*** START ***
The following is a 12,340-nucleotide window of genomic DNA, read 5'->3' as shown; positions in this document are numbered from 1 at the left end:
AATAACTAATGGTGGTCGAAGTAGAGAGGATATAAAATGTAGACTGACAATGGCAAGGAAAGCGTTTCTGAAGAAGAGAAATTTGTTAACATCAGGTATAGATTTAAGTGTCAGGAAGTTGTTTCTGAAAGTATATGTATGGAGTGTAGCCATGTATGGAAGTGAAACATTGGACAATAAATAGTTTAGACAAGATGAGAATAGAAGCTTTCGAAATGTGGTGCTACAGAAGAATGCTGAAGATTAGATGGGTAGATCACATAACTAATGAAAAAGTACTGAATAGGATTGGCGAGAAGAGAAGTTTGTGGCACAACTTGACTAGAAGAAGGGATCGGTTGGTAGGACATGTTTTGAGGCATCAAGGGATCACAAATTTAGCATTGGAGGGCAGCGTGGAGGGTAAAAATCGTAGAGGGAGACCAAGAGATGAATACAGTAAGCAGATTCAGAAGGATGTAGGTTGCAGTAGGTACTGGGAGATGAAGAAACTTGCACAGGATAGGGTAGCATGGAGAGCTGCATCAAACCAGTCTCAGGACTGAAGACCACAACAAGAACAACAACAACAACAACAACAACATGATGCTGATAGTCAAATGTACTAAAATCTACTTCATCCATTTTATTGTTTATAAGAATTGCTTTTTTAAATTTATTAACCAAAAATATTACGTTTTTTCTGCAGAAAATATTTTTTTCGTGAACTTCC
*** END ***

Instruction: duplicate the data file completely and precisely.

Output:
The following is a 12,340-nucleotide window of genomic DNA, read 5'->3' as shown; positions in this document are numbered from 1 at the left end:
AATAACTAATGGTGGTCGAAGTAGAGAGGATATAAAATGTAGACTGACAATGGCAAGGAAAGCGTTTCTGAAGAAGAGAAATTTGTTAACATCAGGTATAGATTTAAGTGTCAGGAAGTTGTTTCTGAAAGTATATGTATGGAGTGTAGCCATGTATGGAAGTGAAACATTGGACAATAAATAGTTTAGACAAGATGAGAATAGAAGCTTTCGAAATGTGGTGCTACAGAAGAATGCTGAAGATTAGATGGGTAGATCACATAACTAATGAAAAAGTACTGAATAGGATTGGCGAGAAGAGAAGTTTGTGGCACAACTTGACTAGAAGAAGGGATCGGTTGGTAGGACATGTTTTGAGGCATCAAGGGATCACAAATTTAGCATTGGAGGGCAGCGTGGAGGGTAAAAATCGTAGAGGGAGACCAAGAGATGAATACAGTAAGCAGATTCAGAAGGATGTAGGTTGCAGTAGGTACTGGGAGATGAAGAAACTTGCACAGGATAGGGTAGCATGGAGAGCTGCATCAAACCAGTCTCAGGACTGAAGACCACAACAAGAACAACAACAACAACAACAACAACATGATGCTGATAGTCAAATGTACTAAAATCTACTTCATCCATTTTATTGTTTATAAGAATTGCTTTTTTAAATTTATTAACCAAAAATATTACGTTTTTTCTGCAGAAAATATTTTTTTCGTGAACTTCC